Here is a look at some of the transportation headlines gathered by us and the Metro Library. The full list of headlines is posted on the library’s blog.
AEG unveils stadium traffic impact (Daily Breeze)
The L.A. City Council — and those who tuned in — got their first peak at AEG’s plans for how to manage transportation to and from its proposed downtown football stadium. Of note for transit riders is this nugget: “AEG also plans to fund the expansion of a light rail station at Pico Boulevard that serves the Expo and Blue lines,” writes the Daily Breeze. In particular, the AEG representative discussed the possibility of adding a second platform to Pico Station to boost capacity. The L.A. Times and Daily News also have coverage of the hearing.
Railyard on track for service to Port of L.A. (SCPR)
Good news for the oft-congested 710: The Port of L.A. and rail company BNSF are collaborating on a $500-million project that would improve ship-to-rail connections at the port. Port officials suggest that the project — dubbed the Southern California International Gateway — would eliminate 1.5 million truck trips from the 710 Freeway annually, or about 4,000 per day. This could also help reduce pollution, as trains typically move cargo much more efficiently than trucks.
Slow train coming: After years of planning, cities say Orangeline project moving forward (The Downey Beat)
Ben Baeder takes a look the West Santa Ana Transit Corridor project, an important, if less heralded Measure R project. Baeder traces the project back to a 2002 proposal for the corridor called the Orangeline. One version called for an elevated maglev train running from Santa Clarita to Santa Ana, via Burbank. As for the current Measure R project, the Southern California Association of Governments is heading up a preliminary analysis for the corridor that will evaluate bus rapid transit, light rail and other technologies. SCAG’s website says the agency plans to release a “locally preferred alternative” this fall.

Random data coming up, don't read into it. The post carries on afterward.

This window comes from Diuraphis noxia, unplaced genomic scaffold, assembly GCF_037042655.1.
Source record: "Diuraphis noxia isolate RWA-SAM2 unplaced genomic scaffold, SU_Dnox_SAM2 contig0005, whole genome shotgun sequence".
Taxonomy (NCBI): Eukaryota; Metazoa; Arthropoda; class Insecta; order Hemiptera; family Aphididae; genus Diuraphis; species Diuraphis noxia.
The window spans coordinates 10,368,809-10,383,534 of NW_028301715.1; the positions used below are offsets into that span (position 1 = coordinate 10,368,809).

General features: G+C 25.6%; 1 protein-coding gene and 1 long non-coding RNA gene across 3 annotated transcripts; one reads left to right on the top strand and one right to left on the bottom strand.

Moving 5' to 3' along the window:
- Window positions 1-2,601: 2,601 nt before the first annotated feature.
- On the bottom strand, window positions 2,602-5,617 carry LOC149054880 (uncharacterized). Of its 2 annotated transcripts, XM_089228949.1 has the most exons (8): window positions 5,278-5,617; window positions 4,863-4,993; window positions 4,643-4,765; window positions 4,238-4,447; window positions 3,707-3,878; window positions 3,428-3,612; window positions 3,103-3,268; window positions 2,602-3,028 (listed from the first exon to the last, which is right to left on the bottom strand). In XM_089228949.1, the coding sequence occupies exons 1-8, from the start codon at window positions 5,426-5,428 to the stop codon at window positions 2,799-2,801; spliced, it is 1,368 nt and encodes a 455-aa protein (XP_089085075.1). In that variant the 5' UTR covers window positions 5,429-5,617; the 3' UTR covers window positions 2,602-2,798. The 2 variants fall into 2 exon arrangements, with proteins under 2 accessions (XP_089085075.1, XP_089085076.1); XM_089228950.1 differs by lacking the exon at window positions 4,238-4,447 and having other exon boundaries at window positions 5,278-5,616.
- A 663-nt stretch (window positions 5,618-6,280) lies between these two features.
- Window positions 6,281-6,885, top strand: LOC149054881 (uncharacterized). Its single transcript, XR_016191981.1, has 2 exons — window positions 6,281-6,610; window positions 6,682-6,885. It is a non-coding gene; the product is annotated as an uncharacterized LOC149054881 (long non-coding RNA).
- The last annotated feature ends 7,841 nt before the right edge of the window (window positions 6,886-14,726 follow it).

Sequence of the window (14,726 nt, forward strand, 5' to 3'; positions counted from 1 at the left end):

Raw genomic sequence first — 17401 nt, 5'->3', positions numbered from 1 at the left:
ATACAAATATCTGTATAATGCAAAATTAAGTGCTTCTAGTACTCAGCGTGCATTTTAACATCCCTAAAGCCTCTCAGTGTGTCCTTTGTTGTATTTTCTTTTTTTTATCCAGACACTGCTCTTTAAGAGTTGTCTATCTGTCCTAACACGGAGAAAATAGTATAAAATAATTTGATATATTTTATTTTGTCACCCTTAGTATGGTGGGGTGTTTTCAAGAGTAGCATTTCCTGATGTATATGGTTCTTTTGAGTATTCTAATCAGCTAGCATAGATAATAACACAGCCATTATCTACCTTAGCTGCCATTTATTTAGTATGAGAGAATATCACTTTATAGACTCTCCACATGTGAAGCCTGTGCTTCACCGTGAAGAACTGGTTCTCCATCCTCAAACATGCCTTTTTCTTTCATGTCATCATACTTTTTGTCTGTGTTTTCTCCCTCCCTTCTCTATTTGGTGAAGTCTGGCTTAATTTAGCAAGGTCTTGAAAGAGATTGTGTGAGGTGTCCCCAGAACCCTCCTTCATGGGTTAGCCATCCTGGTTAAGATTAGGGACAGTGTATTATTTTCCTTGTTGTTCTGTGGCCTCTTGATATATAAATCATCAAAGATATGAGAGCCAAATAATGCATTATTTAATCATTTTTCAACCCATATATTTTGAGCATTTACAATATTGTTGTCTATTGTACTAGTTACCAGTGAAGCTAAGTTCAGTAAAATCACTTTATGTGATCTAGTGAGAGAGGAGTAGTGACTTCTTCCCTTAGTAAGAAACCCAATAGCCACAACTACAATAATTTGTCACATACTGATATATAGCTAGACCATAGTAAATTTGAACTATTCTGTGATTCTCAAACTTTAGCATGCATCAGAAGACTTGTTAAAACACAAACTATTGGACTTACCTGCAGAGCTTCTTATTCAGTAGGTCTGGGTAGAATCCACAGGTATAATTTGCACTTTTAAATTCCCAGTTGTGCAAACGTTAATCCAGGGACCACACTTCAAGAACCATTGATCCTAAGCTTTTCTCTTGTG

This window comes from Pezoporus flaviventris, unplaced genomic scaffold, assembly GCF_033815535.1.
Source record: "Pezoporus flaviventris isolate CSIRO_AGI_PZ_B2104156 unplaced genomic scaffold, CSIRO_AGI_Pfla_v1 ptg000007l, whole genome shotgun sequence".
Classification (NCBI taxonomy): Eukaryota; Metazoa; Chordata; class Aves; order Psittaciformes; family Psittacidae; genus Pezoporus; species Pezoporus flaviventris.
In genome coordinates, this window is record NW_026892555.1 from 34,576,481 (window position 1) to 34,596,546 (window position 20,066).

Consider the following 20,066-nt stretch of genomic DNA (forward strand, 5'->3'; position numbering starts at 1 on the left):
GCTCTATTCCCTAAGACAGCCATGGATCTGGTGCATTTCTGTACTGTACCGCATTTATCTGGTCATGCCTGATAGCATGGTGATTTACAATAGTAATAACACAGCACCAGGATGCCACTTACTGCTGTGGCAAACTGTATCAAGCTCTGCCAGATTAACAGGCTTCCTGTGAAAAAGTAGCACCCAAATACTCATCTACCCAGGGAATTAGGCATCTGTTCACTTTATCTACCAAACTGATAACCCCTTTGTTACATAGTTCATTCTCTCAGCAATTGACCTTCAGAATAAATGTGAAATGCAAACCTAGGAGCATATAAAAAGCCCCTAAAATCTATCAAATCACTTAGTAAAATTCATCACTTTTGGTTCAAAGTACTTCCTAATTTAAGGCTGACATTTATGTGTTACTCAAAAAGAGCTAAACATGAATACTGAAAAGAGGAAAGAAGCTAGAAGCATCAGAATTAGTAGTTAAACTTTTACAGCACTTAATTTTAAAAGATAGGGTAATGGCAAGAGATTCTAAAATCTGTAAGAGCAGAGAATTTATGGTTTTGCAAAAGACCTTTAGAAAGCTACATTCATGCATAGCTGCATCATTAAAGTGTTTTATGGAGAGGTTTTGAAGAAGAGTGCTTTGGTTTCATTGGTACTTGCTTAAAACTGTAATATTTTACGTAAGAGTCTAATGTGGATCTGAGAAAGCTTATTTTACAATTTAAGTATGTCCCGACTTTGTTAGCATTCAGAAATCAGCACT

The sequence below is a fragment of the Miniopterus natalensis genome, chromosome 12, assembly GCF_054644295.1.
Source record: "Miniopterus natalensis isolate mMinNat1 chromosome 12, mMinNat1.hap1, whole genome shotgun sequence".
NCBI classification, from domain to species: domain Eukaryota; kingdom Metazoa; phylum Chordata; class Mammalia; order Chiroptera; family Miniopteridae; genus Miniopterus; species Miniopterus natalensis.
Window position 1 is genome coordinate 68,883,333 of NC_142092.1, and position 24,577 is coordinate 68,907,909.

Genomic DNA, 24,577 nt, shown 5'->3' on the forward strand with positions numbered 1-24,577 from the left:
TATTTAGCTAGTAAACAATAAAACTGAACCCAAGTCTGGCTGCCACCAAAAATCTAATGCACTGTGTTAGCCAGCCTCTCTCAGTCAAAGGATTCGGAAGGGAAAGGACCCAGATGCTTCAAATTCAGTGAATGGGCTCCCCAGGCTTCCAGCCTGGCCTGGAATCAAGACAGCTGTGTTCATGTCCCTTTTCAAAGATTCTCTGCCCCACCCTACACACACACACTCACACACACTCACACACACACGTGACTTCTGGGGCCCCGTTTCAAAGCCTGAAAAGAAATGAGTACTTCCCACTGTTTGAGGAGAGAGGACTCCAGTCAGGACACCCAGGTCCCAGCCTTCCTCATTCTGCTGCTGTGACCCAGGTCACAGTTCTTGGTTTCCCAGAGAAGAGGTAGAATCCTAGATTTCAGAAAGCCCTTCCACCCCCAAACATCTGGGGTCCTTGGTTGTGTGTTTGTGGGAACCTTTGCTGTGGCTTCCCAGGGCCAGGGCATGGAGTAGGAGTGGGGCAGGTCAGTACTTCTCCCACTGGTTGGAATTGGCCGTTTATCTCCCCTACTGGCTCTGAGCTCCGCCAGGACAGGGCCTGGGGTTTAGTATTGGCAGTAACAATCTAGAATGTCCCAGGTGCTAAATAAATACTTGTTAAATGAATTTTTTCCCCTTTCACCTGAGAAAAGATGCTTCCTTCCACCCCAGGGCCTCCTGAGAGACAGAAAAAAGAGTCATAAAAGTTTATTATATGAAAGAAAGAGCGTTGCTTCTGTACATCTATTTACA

Categories: Transportation Headlines
infamousme, does Greyhound count as public transportation? I can’t imagine a trip is possible across the country using only local transit agencies, considering how vast are the empty spaces (desert, mountains, or prairie) in between cities that have transit.
i like the map. i used it to daydream a route from LA to NY. that map has planted the seeds for a future cross country trip!
Eeek, did i just suggest a drive through the country on a public transportation sight?
Challenge to the Source: Map out a route from LA to NY via public transportation (and use of Amtrak is cheating)!
I can’t imagine anybody actually using that map, as the font is hard to read, the numbers are too small, and it suffers an extreme version of the “not to scale” problem that all stylized maps share to a certain degree. (Look at Sacramento to Portland, or Tampa to Daytona Beach).
Orange County has too many pro-car, anti-government NIMBYs to get light rail up and running any time soon, unless Metro Rail inches its way across the border…
If I had to guess, I think the map is less about practicality and more a design exercise to help us think differently about connections, national transportation, etc. As for the numbers’ being hard to read, that’s only because I had to scrunch it to make it fit in the blog. Here’s the link to the full image.
Contributor, The Source
@Elson 2030s is being optimistic. They had plans for a comprehensive rail system to combat 57/5 freeway traffic. Would had connected Fullerton/Anaheim/Santa Ana/ Irvine, but they let a few whiners who can never let go of their car dictate the conversation. Now OCTA piggybacks off of Metrolink. In some positive news though, there will be a few rail links built though. Metro must make sure that OCTA had ambitious plans for the Santa Ana Corridor.
We need HSR links to start looking like the graphic, especially in NEC and CA corridors. Most of those highways are clogged.
If you think our Metro has done a bad job with our rail system, Orange County is a thousand times worse. Our Metro Rail as we know it today was first conceptualized in the 1970s, funded in the ’80s and the first line opened in 1990. OC isn’t even at the same point we were in the ’70s. So count on OC opening their rail system sometime in the 2030s, at the earliest!